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Author Topic: Off-Grid Homestead Subdivision  (Read 13631 times)

Chuckster

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Off-Grid Homestead Subdivision
« on: March 22, 2004, 07:39:22 pm »

Here is an idea I've been kicking around for a few months now.  I was thinking of locating a parcel of undeveloped land, perhaps 200 acres or more, to purchase for the purpose of subdividing into smaller parcels for people who want to go off-grid and build their own dwellings and live in a rural setting away from the established towns and cities.  I know from reading the forums for the past several months that there is some interest in off-grid or "Homestead" living as well as some interest in unconventional housing.  The question is how much interest is there among Porcupines and does that interest equate to a desire and ability to purchase acreage in a planned off-grid community.

By "Planned" I refer only to the initial subdivision and a very basic access road network.  The sort of people who would be attracted to something like this won't want a lot of structure beyond property lines and access roads.  The absolute bare minimum subdivision I would consider would be ten acres and personally I wouldn't be much interested in anything smaller than forty. Although I have heard of people doing it on as little as two and a half acres, that size lot does not offer much in the way of privacy except in very dense woods and even then, not in winter.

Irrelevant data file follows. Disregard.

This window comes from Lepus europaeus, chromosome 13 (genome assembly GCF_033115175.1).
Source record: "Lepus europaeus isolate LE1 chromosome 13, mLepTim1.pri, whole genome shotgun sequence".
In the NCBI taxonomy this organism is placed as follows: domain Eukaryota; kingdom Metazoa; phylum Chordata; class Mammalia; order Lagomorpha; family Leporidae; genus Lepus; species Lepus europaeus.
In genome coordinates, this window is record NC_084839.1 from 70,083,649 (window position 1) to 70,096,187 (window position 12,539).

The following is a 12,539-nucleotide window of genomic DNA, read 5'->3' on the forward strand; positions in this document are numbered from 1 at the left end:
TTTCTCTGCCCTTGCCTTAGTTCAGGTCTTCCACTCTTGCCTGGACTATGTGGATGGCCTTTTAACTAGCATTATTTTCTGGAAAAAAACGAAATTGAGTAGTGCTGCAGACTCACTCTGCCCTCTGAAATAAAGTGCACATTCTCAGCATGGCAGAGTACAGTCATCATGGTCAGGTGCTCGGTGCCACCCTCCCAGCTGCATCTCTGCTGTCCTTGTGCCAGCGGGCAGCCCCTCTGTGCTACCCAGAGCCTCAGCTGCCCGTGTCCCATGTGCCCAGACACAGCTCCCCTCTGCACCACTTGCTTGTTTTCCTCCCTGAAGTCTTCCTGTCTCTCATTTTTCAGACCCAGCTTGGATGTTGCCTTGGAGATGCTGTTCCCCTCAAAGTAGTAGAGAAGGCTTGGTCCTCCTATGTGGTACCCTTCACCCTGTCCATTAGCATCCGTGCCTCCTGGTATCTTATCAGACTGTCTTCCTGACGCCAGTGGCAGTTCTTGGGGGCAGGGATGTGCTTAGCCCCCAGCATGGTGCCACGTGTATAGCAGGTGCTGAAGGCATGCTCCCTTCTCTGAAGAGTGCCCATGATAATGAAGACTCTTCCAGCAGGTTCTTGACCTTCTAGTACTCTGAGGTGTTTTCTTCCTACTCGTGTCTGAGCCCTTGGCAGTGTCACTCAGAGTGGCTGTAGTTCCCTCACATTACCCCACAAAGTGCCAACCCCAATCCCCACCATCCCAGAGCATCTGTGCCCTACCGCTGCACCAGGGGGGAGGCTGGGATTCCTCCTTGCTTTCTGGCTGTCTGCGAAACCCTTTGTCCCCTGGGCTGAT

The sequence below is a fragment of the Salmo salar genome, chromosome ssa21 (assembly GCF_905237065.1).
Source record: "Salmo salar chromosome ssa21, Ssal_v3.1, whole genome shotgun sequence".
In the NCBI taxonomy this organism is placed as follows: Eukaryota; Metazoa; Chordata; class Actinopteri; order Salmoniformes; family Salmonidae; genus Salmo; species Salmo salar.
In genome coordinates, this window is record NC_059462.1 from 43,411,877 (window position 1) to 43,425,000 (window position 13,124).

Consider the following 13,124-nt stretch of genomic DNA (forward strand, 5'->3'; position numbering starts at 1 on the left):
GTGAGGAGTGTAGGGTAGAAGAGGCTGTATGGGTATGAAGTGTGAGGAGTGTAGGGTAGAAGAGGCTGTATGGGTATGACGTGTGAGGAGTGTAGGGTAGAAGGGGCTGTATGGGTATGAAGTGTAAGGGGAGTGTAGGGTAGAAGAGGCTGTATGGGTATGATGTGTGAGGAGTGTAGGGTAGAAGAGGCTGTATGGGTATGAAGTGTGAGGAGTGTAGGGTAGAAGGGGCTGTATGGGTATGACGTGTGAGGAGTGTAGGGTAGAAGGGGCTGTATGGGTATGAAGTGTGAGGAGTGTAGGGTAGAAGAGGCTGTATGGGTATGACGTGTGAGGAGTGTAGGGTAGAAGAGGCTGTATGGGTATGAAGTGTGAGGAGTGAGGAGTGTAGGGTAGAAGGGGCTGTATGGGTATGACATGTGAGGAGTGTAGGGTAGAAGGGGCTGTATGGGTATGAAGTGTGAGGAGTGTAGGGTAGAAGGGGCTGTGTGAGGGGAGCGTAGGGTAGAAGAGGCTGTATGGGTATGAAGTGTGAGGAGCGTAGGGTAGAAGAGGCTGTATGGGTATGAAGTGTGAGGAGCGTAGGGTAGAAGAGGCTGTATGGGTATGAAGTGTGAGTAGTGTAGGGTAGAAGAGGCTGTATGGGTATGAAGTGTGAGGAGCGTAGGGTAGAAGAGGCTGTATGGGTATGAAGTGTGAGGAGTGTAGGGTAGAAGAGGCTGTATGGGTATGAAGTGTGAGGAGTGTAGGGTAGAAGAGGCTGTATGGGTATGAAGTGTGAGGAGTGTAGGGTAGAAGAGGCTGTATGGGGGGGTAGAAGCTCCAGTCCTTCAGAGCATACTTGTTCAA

So the question becomes "Is there any interest?" and if so, I would ask the following:

What would the optimum lot size be?
What should the minimum lot size be? (Considering that two or more lots could be combined)
How elaborate whould the access road network be?(This will affect prices of course; a paved road costs more than gravel surfaced dirt, costs more than graded dirt, costs more than two-wheel-tracks-through-the-woods)
What other infrastructure (if any) would you expect the "Developer" to provide?

$$$$$$$$$$$$$$$$$$$$$$$$$$$$$$$$$$$$$$$$$$$$$$$$$$$$$$$$$$$$$$$$$$$$$$$$$

This is not part of my personal wealth building plan, believe it or not.  I recognize that most of the people who would be interested in this sort of thing are not the folks who buy half million dollar homes and hire decorators to buy the furniture; nor are they ordinarily the type to have large credit lines and lots of cash.

Having said that; I am interested in supporting the back to the land movement (If there is such a thing) to the extent that I am able.  To that end, I would like to do something like this and make enough $$ to cover my costs and pay for the time invested while offering reasonably priced land to people who will respect it for what it is.

What do you think?
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Tracy Saboe

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Re:Off-Grid Homestead Subdivision
« Reply #1 on: March 22, 2004, 08:10:38 pm »

Quote
What would the optimum lot size be?

I for one wouldn't need more then a quarter acre.